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Contracted forms in translation of transcription
Thread poster: SpanTran
SpanTran
Local time: 21:49
Dutch to English
+ ...
Mar 8, 2009

Hi,

I'm translating the transcription of an interview with a surgeon from Spanish into English. I don't have the recording, just the Spanish transcription, in which the interviewer asks the surgeon questions, and the surgeon replies. I can't decide whether I should use contracted forms or not (I'm, they're, how's, etc.). On the one hand this is an interview and so I am tempted to use contracted forms to render the idea of "speech", on the other hand it was presented to me as a text to translate, so I am tempted to write everything out in full. What would you other English translators do in this situation? Thanks, H.


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xxxPeter Manda
Local time: 15:49
German to English
+ ...
translating transcripts Mar 8, 2009

It seems you may want to check with the client or the PM to make sure you know what the translation will be used for. The context will likely determine the choice. No use guessing.

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Franziska Zezulka
Local time: 21:49
Arabic to German
+ ...
translation of transcripts Mar 13, 2009

Hi,
when there are contracted forms in the original text (I don't speak Spanish, so I don't know how it works there) - and in most spoken language that's the case - then why not use them in the translation? Otherwise the translation won't sound like spoken language anymore, but rather like an edited version.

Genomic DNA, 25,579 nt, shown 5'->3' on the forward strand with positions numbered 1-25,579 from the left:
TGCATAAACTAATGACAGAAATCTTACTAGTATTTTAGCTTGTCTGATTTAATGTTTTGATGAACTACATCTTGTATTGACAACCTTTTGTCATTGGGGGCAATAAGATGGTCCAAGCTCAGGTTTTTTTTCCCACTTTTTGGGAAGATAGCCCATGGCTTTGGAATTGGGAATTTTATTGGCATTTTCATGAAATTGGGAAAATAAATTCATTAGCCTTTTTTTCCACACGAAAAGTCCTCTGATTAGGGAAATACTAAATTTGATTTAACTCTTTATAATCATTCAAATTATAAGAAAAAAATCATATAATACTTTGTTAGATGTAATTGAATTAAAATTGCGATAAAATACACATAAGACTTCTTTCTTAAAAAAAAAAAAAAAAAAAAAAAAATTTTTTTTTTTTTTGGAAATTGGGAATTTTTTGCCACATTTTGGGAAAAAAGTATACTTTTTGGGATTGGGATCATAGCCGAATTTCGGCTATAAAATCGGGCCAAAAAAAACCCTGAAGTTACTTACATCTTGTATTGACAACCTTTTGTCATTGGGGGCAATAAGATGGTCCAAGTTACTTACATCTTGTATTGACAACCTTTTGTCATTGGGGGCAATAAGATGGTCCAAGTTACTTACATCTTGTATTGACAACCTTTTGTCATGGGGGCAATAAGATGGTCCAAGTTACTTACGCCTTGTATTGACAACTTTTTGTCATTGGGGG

@ Peter Manda:
I agree with you! Though I would think adapting the translation to a certain purpose via changing its style (like in keeping out all "spoken elements") would rather be editing. So, if this is "just" a translation, why not keep the "speech style"?


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James_xia  Identity Verified
China
Member
English to Chinese
+ ...
Translator is sometimes a player May 3, 2009

Your situation reminds me of the case I had several months ago, translating a leaving permit issued by a hospital in Netherlands from Dutch into Chinese.

As per the request from the client, all the contents had to be treated in a tone of the brain surgeon. Without other available references, that's a real question. The fact was that it's a time-consuming job, and I had to figure out some of the background of the car accident the client suffered.

At last, I did it simply by playing the role of both the client and the doctor. When the the client read the text in Chinese, she even thought I had been there on the scene witnessing the whole process from the happening of the car accident through her physical check followed by staying in the hospital for three days before taking the permit by the surgeon.

I'm wondering if this could be of any help in dealing with your case.:)


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James_xia  Identity Verified
China
Member
English to Chinese
+ ...
Translator sometimes has to act as a player May 3, 2009

Your situation reminds me of the case I had several months ago, translating a leaving permit issued by a hospital in Netherlands from Dutch into Chinese.

As per the request from the client, all the contents had to be treated in a tone of the brain surgeon. Without other available references, that's a real question. The fact was that it's a time-consuming job, and I had to figure out some of the background of the car accident the client suffered.

At last, I did it simply by playing the role of both the client and the doctor. When the the client read the text in Chinese, she even thought I had been there on the scene witnessing the whole process from the happening of the car accident through her physical check followed by staying in the hospital for three days before taking the permit by the surgeon.

I'm wondering if this could be of any help in dealing with your case.:)


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